In Hector the Dog, a traveler decides to go hiking in the Swiss Alps on Christmas Eve, despite the warnings from his inn-keeper about an impending storm.  Of course, there is a storm, and the exhausted hiker collapses unconscious on a mountain.  But he is rescued by a group of “kindly” monks from a mountain-top monastery, led by their four St. Bernard dogs, who are made “restless” by the storm and seem to sense that someone needs help. Off they go, braving the “storm-blasts’ rage,” led by the “noble hounds [who] will do till death what their life-saving law commands.”

The Dogs Discover the Traveler in the Snow.

The monks and their St. Bernards manage to find and rescue the stranded hiker, but not before catastrophe strikes. “Brave Hector… the bravest of the brave” is lost, buried by an avalanche.  The other dogs seek frantically for Hector; “with whine and cries, they scratch the appalling mound of snow” left by the avalanche.  But their efforts are all in vain: “Thousands of tons of ice and snow, / Heaped up in one vast funeral pile / Poor Hector hold entombed below.  Heavily anthropomorphized terms, like “mighty courage” and “noble hounds,” abound in this illustrated story to describe the dogs and their efforts.

The language, chromolithographed visual presentation, and sentiments in Hector the Dog might be products of nineteenth-century sensibility and book technology.  Nevertheless, I think the book encapsulates some attitudes towards dogs that seem to characterize children’s books generally from early printed books onward to the contemporary works.  Maybe that’s something to look at more closely in another blog posting some day?3

Heraldic cat bookplate of Sir John William Dawson (1820-1899) found in all copies of a 3-volume set, The Natural History of Birds (1791) Cotsen 14097

But cats do get their due too, at least from some book collectors.  One of my favorite bookplates among all those I’ve encountered so far in Cotsen Library books includes a stern-looking cat as part of the heraldic crest of former, nineteenth-century owner, Sir John Dawson (1820-1899), on the front paste-down of all three volumes of a 1791 set of The Natural History of Birds, originally sold by Joseph Johnson, a London bookseller of the previous century.  As you can see if you look closely, the bookplate features a cat with a mouse in its mouth.  That cat looks pretty “noble” too and apparently excels at its job.  While I don’t know much about Sir John Dawson, I’d be willing to bet that he was a cat-lover!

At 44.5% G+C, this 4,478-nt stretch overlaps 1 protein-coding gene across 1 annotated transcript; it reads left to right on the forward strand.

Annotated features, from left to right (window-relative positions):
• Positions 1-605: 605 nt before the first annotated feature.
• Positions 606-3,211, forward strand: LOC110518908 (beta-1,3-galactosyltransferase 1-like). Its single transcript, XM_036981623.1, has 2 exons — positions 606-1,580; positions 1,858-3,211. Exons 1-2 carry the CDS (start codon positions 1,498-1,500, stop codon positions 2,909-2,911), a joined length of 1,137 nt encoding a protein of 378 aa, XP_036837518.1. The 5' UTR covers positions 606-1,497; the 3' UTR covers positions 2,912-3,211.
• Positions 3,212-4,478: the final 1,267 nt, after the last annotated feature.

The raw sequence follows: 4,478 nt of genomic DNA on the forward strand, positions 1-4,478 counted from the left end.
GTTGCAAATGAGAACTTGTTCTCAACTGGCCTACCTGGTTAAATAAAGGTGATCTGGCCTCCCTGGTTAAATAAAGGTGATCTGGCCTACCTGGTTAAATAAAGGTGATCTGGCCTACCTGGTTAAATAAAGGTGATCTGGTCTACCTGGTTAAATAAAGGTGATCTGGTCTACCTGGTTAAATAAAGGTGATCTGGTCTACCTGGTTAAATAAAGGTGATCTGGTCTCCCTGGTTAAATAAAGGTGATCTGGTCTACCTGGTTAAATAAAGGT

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  1. Robert Darnton, “Peasants Tell Tales” and “Workers Revolt: The Great Cat Massacre” in The Great Cat Massacre & Other Episodes in French History (Basic Books, 1984) pp. 29-33 & 90-101.
  2. Robert Fagles, trans., The Odyssey (Penguin Books, 1996) pp.363-364.
  3. As an aside to the depiction of dogs in Hector the Dog, it’s interesting to see that the illustrations of the heroic monks in the book seem to have been adapted from McLoughlin Brothers’ earlier toy book-version of a Winter’s Tale — collected together with three other fictionalized versions of Shakespearian [sic] Tales in Verse, ©1892 — which includes several depictions of cloaked and hooded, distinctly monk-like figures, including a group of men seated in front of a roaring fire, one of whom, an “old shepherd,” tells “his Winter’s Tale.”  McLoughlin was not above repurposing artwork, or even entire stories themselves, in later — sometimes slightly differently-titled — stories for children; they were real forerunners in terms of reusing and recycling material to keep publication costs low and commercial profits as high as possible.  Why pay for new, when you can recycle?

If It Moves, Is It A Book?

“Goodbye to the Martians” pop-up from The Jolly Jump-Ups Journey Through Space (McLoughlin Bros., c1952) Cotsen 586

We all know what a book is, don’t we?

A collection of printed or hand-written pages, bound together with some sort of covers, be they hardback or paper wrappers of some sort, right? And definitely something meant to be read or perused (in the case of picture books or volumes collecting illustrated plates).

But a few weeks ago here on the Cotsen blog, we looked a genre-bending variation on the general theme of a children’s book: an interactive musical toy, which combined (simplified) musical scores with words, bright color-process illustrations, and a mini musical instrument: read, perused, and played upon.

This week, I’d like to tell you about another variation on the theme, a type of “moveable” book, which also defies our normal expectation of a book as essentially a two-dimensional object: pop-up books.  As the name implies, pop-up books make use of carefully-folded cardboard or paper (that’s thick enough to stand up), which then “pops up” to reveal an illustrated scene when the pages are turned. (Illustration is key — a pop-up book with printed text alone generally wouldn’t very interesting.)

One of the pop-ups in Robert Sabuda’s Winter’s Tale